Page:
Tag Archives: Angela Merkel

DO YOU KNOW WHAT SCHMILBLICK IS ?, by François Leclerc

Guest post. Translated from the French by Tim Gupwell

We recently touched on the quartet engaged in drawing up a composite motion, in order to faire avancer le schmilblick (= to move the schmilblick forward, or in other words to make a limited contribution to solve a complex problem). Before describing their efforts it may be helpful to recall the definition (*) given to it by its creator, Pierre Dac.

Mario Draghi, Jean-Claude Juncker, Herman Van Rompuy and José Manuel Barroso (in no particular order) may not be aware of the schmilblick. Nonetheless, this has not stopped them from searching for it in the form of a bold compromise formula destined for the next summit, with the aim of exchanging debt pooling measures in return for the reinforcement of the budgetary union held so dear by the German Government. Because this is how the bidding is likely to pan out. But where is the happy medium? Sensibly, this question will be put back to the end of the year.

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A HUNDRED BILLION EUROS FOR SPANISH BANKS, by François Leclerc

Guest post. Translated from the French by Tim Gupwell.

It was no longer possible to carry on. Two and a half hours of videoconference between the Eurozone’s finance ministers (joined by Christine Lagarde on behalf of the IMF) were needed to finalize the scheme, allowing the German and Spanish governments to save face. Germany made sure that aid for the Spanish banks passed via the State, thus increasing Spain’s deficit, whilst Spain attempted to explain that this was not a bail-out plan or a loss of sovereignty, with, furthermore, the assistance not being subject to any austerity measures.

Up to a hundred billion Euros are going to be lent to FROB, the government’s banking support fund, on the condition that the government takes measures to stabilize its banking system. How this will work is yet to be defined. The IMF, which is not contributing financially to the rescue, will be entrusted with the task of ensuring it all goes smoothly.

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KEEP KICKING THE CAN DOWN THE ROAD…, by François Leclerc

Guest post. Translated from the French by Tim Gupwell.

The case has been heard: Barack Obama and David Cameron demanded immediate action from the Euro zone leaders, frightened by the prospect of the Spanish and Greek crises occurring at the same time, and Angela Merkel responded by announcing that no miracles should be expected from the Summit at the end of June. She continues to insist on a gradual long-term evolution towards budgetary and political union (within the next 5 to 10 years according to Mario Draghi) and to dig her heels in with regard to any measures which would ease off on this preliminary restoration to order of public finances, according to the timetable and criteria which she has already had adopted.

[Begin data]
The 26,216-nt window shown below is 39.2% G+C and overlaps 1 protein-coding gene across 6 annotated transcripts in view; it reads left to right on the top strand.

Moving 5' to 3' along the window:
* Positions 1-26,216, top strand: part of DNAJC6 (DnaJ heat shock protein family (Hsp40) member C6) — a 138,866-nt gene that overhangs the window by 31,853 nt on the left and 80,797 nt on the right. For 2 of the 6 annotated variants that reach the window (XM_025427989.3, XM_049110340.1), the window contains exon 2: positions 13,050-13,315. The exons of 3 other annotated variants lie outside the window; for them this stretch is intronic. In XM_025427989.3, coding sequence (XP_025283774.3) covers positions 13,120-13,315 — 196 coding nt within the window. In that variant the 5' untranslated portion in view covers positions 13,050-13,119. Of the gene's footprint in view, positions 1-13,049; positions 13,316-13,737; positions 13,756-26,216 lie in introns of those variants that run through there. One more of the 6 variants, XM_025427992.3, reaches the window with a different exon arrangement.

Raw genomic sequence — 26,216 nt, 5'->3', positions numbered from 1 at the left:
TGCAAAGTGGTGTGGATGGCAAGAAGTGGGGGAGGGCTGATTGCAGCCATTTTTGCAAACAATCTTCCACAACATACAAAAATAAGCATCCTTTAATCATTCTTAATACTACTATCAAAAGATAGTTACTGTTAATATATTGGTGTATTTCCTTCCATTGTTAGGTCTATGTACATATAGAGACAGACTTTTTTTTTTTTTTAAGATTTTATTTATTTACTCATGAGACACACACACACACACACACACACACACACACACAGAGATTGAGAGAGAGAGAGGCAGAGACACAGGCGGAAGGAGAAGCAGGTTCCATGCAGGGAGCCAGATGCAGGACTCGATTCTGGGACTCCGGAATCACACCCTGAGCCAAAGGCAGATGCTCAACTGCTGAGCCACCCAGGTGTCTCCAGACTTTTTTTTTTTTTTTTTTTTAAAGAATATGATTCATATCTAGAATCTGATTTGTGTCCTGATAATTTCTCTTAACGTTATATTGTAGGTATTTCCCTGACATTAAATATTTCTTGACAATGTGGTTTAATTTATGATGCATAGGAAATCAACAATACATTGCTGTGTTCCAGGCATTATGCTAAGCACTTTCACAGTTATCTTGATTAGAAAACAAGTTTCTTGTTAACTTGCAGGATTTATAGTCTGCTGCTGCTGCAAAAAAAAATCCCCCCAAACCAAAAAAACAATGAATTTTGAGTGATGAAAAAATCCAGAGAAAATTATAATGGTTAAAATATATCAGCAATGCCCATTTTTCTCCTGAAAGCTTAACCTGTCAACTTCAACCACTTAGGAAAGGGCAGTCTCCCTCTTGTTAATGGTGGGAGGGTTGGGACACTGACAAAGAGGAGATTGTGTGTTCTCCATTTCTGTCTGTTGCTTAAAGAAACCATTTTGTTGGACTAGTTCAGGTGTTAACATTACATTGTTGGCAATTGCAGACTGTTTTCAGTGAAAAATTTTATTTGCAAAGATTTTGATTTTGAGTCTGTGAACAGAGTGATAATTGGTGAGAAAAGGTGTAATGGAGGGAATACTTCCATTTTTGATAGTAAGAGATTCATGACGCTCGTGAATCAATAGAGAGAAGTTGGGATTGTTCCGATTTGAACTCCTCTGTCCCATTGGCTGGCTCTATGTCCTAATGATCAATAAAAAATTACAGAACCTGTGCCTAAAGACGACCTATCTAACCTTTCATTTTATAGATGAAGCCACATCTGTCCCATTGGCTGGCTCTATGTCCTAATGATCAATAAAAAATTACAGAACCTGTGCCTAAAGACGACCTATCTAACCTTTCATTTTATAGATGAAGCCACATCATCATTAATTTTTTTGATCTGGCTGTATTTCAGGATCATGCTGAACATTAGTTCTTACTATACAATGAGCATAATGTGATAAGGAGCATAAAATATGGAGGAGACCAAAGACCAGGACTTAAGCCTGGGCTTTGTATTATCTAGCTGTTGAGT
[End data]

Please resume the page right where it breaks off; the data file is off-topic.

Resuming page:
Implementing this has become more and more like passing through the eye of a needle. A renegotiation of the terms of the Greek bail-out is inescapable (without forcing a Euro zone exit with all the unknowns that this would entail), as is the elaboration of the details of a plan for Spain. In both cases, the opposition parties or the government in place, are looking for new sources of economic synergies so they do not have to impose any new additional austerity measures. If we are to believe Antonis Samaras, the leader of the Greek New Democracy party, the answer is to be found through taking measures against fiscal fraud and waste. Let’s have a bet on it! In both cases, it will be necessary to stagger the debt reduction over time if the initial timetable is to be compatible with this new state of affairs, and there will be no greater guarantee of success. Negotiations are likely to be strained, and the atmosphere created is likely to spread the contagion to other countries in acute crisis.

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DIFFERING DELUSIONS, by François Leclerc

Guest post. Translated from the French by Tim Gupwell.

Worried by the sight of the Europeans entrenched in their respective positions, Barack Obama reached for his telephone. The day after the G7 videoconference between the Finance ministers and the central bankers, of which nothing came, he successively called David Cameron, Angela Merkel and Mario Monti. With this latter, the strengthening of the discussions centered on the Euro zone and growth. With David Cameron, who is going to meet Angela Merkel in Berlin, it was about the need for an “immediate plan”. Of the conversation with Angela Merkel no details have emerged. All promised to keep in contact with Barack Obama over the coming days, before meeting up on the 18th and 19th June at the G20 in Mexico, a sign that there is still plenty of work to be done before an agreement is found between them.